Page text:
Start Making Friends

market11.jpg

One thing I have never particularly enjoyed is making “small talk” with strangers. Everywhere we go we are surrounded by new people (a nicer term than strangers) – just try walking down a shopping street. Most of the time we make little effort to interact with them. “Small talk” situations arise socially or at work when we are thrown into a confined space with these new people, and feel we have to interact to be polite.

Yesterday I had to go one stage beyond making small talk. As part of my photography course we went to a local market to do a social documentary project. It was suggested we politely ask stall holders if they minded having their photograph taken before shoving a camera in their face!

It was an interesting morning. Before setting off, most of us expressed misgivings about approaching total strangers and asking if we could take their photograph. We joked about being arrested or punched for our trouble – trying to hide the fact that we weren’t particularly confident. Even our tutor, Simon Lawrence – an experienced photo journalist – reflected on how such situations can create tension.

The worst thing that could happen did – people said no with varying degrees of politeness. Fair enough, not everyone likes being photographed. But quite a few said yes. What was also interesting that after a while it became a lot easier to ask the question – and a more positive, friendly approach was more likely to produce a positive, friendly response.

toolsOne of my favorite blogs, the positivityblog, had a good post last year on”assuming rapport“. This basically means that instead of going into an interaction with a new person worrying about how it will go, you adopt the attitude that you will make a good connection:-

Just before the meeting, you just think that you’ll be meeting a good friend. Then you’ll naturally slip into a more comfortable, confident and enjoyable emotional state and frame of mind.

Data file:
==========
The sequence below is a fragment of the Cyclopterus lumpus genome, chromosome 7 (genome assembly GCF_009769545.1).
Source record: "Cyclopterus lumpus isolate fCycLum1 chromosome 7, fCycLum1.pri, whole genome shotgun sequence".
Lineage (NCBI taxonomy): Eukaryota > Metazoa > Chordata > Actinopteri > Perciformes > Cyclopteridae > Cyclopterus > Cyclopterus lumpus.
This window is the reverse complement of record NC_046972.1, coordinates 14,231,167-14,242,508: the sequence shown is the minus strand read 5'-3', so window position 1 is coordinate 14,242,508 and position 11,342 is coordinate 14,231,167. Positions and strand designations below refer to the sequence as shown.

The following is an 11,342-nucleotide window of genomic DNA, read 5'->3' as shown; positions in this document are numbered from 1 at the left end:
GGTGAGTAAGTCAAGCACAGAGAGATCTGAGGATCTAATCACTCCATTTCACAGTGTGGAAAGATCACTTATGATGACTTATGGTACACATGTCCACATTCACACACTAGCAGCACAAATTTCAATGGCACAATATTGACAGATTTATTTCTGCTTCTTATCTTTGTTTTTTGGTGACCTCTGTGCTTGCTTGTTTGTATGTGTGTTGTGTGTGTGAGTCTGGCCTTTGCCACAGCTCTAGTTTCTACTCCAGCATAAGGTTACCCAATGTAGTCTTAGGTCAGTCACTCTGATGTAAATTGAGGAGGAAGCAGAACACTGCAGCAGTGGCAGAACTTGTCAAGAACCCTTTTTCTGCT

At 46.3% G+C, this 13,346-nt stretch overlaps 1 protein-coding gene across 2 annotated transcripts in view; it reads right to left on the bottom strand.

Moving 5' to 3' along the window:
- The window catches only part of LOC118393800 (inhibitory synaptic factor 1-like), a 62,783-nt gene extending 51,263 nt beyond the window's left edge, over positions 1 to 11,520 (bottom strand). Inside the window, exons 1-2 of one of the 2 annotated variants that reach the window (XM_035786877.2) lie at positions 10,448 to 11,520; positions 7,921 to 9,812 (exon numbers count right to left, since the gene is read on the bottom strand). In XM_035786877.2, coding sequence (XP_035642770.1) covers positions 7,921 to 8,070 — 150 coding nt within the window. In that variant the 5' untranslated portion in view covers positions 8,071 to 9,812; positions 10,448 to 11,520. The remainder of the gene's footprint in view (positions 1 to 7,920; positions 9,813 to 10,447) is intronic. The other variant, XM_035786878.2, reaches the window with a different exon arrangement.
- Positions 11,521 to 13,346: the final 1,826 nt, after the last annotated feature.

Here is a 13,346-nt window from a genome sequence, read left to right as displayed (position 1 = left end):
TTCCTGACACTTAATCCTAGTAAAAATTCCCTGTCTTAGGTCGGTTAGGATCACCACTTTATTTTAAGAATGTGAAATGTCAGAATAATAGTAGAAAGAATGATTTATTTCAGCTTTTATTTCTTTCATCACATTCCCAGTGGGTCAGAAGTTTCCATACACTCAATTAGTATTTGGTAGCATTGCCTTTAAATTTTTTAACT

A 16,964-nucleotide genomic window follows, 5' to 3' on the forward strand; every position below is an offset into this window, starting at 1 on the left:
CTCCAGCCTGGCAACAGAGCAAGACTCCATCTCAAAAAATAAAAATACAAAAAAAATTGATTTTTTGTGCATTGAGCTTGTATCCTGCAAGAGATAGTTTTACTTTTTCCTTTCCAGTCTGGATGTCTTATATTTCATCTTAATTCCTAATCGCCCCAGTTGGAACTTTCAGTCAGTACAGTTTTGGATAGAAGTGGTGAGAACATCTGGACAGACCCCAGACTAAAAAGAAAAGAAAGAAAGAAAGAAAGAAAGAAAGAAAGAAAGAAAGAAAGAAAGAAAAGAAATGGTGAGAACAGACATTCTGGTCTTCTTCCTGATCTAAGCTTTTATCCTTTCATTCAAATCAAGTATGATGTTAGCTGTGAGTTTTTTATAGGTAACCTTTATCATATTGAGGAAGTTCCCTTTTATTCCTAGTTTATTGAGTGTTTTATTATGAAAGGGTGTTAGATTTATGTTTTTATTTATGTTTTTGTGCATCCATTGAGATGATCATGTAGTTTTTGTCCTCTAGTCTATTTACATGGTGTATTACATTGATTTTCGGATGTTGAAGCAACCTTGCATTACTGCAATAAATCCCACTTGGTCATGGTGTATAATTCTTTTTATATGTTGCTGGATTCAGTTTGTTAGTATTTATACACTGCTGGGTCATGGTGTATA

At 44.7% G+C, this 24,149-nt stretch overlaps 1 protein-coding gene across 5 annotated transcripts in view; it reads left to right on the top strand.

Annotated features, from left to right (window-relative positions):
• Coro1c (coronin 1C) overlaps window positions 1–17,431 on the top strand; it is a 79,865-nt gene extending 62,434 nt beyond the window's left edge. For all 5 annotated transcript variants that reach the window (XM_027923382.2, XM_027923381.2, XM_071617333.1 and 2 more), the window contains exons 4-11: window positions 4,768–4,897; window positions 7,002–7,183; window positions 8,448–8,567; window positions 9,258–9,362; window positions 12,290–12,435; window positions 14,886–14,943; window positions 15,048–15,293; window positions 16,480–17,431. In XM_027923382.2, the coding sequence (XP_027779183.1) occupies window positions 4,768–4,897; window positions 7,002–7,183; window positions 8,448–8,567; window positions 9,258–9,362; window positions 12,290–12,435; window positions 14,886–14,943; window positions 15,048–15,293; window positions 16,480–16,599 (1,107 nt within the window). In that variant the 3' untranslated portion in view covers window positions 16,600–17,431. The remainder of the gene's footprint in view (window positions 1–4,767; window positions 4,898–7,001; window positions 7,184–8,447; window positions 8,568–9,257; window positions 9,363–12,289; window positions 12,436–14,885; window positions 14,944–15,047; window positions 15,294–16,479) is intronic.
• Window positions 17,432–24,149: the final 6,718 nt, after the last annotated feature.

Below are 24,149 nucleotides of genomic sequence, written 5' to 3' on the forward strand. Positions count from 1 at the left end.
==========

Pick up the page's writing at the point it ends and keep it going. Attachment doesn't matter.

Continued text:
This is logical and perhaps just another variation on my old favorite of positive thinking. But meeting new people and being able to “connect” is a vital skill if we are to progress in any walk of life. And its an area where it is easy improve your confidence – there are so many new people out there to practice on!

Try building on your current interactions – have a conversation when you’re next in a shop. Try asking a question that will need them to respond in some way other than yes or no. Focus on them – be genuinely interested in them. The more outward you look, the less you worry about yourself.

You can make more friends in two months by becoming interested in other people than you can in two years by trying to get other people interested in you. Dale Carnegie

The longer people talk, the more information they share, the more they learn about each other. Be prepared to share information about yourself – but wait to be asked rather than offloading at the first opportunity.

tools2The more confident you become at breaking the ice with new people, the more your body language will reflect your more relaxed and positive attitude. Consequently other new people will feel more relaxed when you approach them. Like with our photography project – its easier to get results when you are confident.

Jenna April 8, 2008 at 5:11 pm

I like the term “new people” rather than strangers. I agree breaking the ice is a good way to boost your confidence and help you feel more relaxed when talking to new people! Great post!

Jenna’s last blog post..Stars Dancewear: Another Small Business on the Rise

Haney April 10, 2008 at 7:23 am

Some people rather be the one to be approached instead of otherwise. As for me, it depends on my mood 😛

But if one is too sociable, one will have difficulty during weddings. He/she will have to invite a lot of guests! Well, that’s what happened to my uncle.

Haney’s last blog post..Swap Your Snack

Beth May 2, 2008 at 9:06 pm

I’m so glad you mentioned “small talk”. The older I get, the more I enjoy it rather than being annoyed or feeling like it is forced. Talking to new people can be really interesting, even if it is only briefly.

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